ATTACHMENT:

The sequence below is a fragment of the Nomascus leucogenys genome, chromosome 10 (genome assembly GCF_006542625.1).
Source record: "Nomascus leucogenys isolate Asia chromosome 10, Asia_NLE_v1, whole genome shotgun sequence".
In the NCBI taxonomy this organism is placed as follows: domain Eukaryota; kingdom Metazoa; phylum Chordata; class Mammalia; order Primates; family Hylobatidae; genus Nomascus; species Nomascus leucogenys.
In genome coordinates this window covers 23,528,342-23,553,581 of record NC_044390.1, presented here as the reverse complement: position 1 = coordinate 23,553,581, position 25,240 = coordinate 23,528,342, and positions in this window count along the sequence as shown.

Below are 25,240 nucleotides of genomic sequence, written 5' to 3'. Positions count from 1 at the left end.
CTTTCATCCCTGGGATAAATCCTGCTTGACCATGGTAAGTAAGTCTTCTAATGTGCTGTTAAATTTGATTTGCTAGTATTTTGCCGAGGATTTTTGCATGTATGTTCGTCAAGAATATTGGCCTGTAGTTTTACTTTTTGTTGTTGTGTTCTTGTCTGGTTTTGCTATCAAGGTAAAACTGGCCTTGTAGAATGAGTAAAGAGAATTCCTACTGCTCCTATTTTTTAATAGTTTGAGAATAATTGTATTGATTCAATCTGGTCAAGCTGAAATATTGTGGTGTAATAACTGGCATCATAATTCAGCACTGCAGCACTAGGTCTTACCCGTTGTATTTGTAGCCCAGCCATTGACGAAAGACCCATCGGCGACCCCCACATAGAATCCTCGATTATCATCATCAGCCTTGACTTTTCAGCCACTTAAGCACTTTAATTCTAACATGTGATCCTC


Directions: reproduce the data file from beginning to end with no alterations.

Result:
The sequence below is a fragment of the Nomascus leucogenys genome, chromosome 10 (genome assembly GCF_006542625.1).
Source record: "Nomascus leucogenys isolate Asia chromosome 10, Asia_NLE_v1, whole genome shotgun sequence".
In the NCBI taxonomy this organism is placed as follows: domain Eukaryota; kingdom Metazoa; phylum Chordata; class Mammalia; order Primates; family Hylobatidae; genus Nomascus; species Nomascus leucogenys.
In genome coordinates this window covers 23,528,342-23,553,581 of record NC_044390.1, presented here as the reverse complement: position 1 = coordinate 23,553,581, position 25,240 = coordinate 23,528,342, and positions in this window count along the sequence as shown.

Below are 25,240 nucleotides of genomic sequence, written 5' to 3'. Positions count from 1 at the left end.
CTTTCATCCCTGGGATAAATCCTGCTTGACCATGGTAAGTAAGTCTTCTAATGTGCTGTTAAATTTGATTTGCTAGTATTTTGCCGAGGATTTTTGCATGTATGTTCGTCAAGAATATTGGCCTGTAGTTTTACTTTTTGTTGTTGTGTTCTTGTCTGGTTTTGCTATCAAGGTAAAACTGGCCTTGTAGAATGAGTAAAGAGAATTCCTACTGCTCCTATTTTTTAATAGTTTGAGAATAATTGTATTGATTCAATCTGGTCAAGCTGAAATATTGTGGTGTAATAACTGGCATCATAATTCAGCACTGCAGCACTAGGTCTTACCCGTTGTATTTGTAGCCCAGCCATTGACGAAAGACCCATCGGCGACCCCCACATAGAATCCTCGATTATCATCATCAGCCTTGACTTTTCAGCCACTTAAGCACTTTAATTCTAACATGTGATCCTC